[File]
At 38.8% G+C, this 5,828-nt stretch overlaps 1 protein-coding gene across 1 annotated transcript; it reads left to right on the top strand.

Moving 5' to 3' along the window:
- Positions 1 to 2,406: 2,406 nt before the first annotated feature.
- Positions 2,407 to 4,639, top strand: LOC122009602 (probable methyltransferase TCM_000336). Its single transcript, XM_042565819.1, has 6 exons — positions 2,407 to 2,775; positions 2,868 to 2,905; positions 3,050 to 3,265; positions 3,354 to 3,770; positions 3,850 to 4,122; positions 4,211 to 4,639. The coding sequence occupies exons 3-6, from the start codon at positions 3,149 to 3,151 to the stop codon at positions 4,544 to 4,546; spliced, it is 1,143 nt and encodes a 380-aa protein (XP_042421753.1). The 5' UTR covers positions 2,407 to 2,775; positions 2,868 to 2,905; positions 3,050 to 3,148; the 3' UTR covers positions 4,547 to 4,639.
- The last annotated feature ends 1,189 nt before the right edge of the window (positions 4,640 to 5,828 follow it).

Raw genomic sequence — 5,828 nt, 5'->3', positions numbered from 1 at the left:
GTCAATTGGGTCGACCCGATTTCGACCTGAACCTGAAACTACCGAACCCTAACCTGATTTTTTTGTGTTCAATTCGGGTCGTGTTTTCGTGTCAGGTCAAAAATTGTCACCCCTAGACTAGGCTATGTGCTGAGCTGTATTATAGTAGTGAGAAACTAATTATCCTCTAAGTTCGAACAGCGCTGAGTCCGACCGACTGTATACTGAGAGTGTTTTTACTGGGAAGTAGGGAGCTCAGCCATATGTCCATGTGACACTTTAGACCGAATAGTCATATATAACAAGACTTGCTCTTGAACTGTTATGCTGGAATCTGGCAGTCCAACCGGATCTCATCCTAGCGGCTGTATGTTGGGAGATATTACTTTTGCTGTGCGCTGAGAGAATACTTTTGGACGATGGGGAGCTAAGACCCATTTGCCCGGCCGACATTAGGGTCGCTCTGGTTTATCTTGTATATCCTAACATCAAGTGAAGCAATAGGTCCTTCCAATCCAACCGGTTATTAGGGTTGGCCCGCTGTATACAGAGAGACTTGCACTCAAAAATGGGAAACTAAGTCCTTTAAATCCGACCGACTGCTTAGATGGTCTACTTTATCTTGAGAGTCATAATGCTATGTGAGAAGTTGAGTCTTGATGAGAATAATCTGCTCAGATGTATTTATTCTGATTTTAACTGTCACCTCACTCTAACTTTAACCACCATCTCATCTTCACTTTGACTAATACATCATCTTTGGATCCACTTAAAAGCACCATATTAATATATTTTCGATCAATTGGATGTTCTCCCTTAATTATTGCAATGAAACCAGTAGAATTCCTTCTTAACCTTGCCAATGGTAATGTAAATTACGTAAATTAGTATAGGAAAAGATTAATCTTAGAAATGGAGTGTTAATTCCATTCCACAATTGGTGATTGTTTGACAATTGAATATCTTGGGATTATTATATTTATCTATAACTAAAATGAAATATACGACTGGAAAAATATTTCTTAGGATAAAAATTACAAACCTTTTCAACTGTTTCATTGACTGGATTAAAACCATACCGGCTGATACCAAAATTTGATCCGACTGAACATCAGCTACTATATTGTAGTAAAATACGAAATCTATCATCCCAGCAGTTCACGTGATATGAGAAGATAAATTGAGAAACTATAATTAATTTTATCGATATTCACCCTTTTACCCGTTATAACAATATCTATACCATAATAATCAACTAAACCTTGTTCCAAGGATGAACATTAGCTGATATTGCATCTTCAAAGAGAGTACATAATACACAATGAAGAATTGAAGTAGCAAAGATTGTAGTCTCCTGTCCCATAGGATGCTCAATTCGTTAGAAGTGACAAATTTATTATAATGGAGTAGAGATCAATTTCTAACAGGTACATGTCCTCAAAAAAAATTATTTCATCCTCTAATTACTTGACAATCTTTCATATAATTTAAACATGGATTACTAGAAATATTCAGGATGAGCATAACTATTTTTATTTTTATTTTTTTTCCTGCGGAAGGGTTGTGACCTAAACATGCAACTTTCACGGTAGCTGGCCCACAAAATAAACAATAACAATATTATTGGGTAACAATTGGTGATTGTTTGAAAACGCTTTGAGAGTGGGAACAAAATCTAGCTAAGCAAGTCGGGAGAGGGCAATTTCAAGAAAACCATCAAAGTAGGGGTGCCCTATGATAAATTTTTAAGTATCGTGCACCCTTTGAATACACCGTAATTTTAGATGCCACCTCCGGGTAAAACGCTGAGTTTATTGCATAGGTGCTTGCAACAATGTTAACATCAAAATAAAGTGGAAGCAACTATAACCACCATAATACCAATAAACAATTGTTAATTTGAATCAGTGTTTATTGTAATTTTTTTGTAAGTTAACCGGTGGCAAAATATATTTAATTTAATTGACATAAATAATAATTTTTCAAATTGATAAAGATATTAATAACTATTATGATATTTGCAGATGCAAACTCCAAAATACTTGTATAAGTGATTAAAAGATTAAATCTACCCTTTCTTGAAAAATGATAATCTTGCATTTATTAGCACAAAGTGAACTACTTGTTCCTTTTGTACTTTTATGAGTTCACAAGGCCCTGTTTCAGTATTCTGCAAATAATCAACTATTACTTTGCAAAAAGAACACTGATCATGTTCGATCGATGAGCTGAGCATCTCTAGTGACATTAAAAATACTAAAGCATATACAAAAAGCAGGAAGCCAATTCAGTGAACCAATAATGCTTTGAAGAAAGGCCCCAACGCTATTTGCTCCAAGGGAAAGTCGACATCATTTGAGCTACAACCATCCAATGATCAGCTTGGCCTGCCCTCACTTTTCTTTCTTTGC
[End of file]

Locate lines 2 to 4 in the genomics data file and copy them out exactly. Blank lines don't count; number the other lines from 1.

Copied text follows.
Moving 5' to 3' along the window:
- Positions 1 to 2,406: 2,406 nt before the first annotated feature.
- Positions 2,407 to 4,639, top strand: LOC122009602 (probable methyltransferase TCM_000336). Its single transcript, XM_042565819.1, has 6 exons — positions 2,407 to 2,775; positions 2,868 to 2,905; positions 3,050 to 3,265; positions 3,354 to 3,770; positions 3,850 to 4,122; positions 4,211 to 4,639. The coding sequence occupies exons 3-6, from the start codon at positions 3,149 to 3,151 to the stop codon at positions 4,544 to 4,546; spliced, it is 1,143 nt and encodes a 380-aa protein (XP_042421753.1). The 5' UTR covers positions 2,407 to 2,775; positions 2,868 to 2,905; positions 3,050 to 3,148; the 3' UTR covers positions 4,547 to 4,639.